Panelists. We are honored to have experts using machine learning in their research be our panelists in Session 1: Opportunities in applying machine learning methods. We are honored to have experts who have rich experiences in identifying, collecting and processing large-scale datasets to share their opinion and methodologies in Session 2. Below please find the list of panelists in alphabetic order.
Summary of Discussion (in the order of presence)
The Wharton School of Business
University of Pennsylvania
Professor Hsu will discuss how to use datasets in entrepreneurship and innovation (E&I) to train models and establish the "ground truth". Establishing the "ground truth" is a difficult issue in any area, and it is particularly tricky in E&I research. To illustrate one solution to this issue, Professor Hsu will present his work on valuing patents based on text using deep learning models. Relatedly, he will also discuss how to go from very big data to smaller data (yet still statistically meaningful) in order to better understand and exploit the institutional features of the context. Specifically, he will illustrate this method with a dataset covering the early-stage technical and managerial labor market (AngelList Talent data on job postings and applicants). He will then give the example of focusing on one sector (cryptocurrency) and changes in that sector to better understand labor market dynamics.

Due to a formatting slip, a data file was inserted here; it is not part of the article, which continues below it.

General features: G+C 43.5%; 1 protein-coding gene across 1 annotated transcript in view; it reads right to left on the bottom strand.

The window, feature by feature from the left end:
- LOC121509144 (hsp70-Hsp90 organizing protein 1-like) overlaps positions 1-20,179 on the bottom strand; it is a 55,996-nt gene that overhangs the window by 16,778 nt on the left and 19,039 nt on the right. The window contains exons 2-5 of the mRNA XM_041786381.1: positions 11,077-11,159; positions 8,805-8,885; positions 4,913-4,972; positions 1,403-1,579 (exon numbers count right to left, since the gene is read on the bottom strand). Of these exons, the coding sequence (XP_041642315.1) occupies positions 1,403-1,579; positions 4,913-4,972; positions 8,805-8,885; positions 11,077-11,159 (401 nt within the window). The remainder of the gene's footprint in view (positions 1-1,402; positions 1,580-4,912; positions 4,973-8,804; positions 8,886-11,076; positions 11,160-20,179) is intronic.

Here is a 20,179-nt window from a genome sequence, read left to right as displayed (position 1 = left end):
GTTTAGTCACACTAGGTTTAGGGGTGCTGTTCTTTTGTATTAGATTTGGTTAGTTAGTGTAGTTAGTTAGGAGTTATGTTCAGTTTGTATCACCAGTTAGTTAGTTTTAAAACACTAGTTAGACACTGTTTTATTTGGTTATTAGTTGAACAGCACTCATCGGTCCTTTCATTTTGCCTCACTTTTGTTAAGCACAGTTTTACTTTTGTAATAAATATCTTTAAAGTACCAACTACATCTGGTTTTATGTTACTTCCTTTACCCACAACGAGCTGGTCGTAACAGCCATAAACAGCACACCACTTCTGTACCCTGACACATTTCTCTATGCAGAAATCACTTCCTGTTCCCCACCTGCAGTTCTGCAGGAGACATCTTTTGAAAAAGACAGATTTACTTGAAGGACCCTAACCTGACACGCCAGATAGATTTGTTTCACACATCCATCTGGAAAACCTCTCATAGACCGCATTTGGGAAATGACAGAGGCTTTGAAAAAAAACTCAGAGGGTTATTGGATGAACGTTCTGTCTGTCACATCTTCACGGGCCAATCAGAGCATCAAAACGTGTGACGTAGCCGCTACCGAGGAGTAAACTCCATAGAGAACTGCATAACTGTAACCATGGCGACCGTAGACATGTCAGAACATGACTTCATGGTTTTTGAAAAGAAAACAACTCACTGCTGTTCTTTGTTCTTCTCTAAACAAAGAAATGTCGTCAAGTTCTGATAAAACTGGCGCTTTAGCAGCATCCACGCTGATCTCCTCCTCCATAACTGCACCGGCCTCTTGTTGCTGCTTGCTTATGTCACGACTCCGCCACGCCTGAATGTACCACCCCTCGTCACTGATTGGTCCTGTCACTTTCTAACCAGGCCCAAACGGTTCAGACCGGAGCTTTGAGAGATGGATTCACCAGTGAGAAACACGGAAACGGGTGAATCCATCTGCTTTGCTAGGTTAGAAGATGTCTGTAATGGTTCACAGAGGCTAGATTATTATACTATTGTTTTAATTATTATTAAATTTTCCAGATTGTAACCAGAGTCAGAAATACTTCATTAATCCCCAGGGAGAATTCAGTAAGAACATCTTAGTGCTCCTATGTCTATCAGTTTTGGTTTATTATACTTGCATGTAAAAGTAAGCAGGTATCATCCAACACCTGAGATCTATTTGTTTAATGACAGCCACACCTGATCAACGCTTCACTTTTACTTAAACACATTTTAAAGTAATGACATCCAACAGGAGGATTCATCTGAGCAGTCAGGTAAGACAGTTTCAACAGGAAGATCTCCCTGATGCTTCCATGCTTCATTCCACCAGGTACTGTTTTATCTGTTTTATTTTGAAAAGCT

Prithwiraj (Raj) Choudhury
Harvard Business School
Professor Choudhury will share the use of machine learning and textual methods to study how patterns of hybrid work correlate with the novelty of work products generated by workers. In particular, he and his coauthors use the MD5 hashing method and the Balanced Iterative Reduction and Clustering using Hierarchies (BIRCH) method to code the novelty of email attachments for workers from a hybrid work randomized controlled trial.
Marshall School of Business
University of Southern California
Professor Teodoridis will discuss how to capture the far-reaching benefits of machine learning (ML) in innovation research, given that ML algorithms are focused on prediction rather than inference. For example, topic modeling can be employed not only to identify similarities but also to map the knowledge landscape as captured in relevant text documents. Mapping the knowledge space enables developing measures of distance and movement, attributes that would benefit research on the role of heterogeneous firm knowledge in achieving competitive advantage, the impact of knowledge distance on the ex-ante probability of alliances or acquisitions, the innovation trajectories of competitor firms, and the heterogeneous innovation responses to competitive events.
Robert H. Smith School of Business
University of Maryland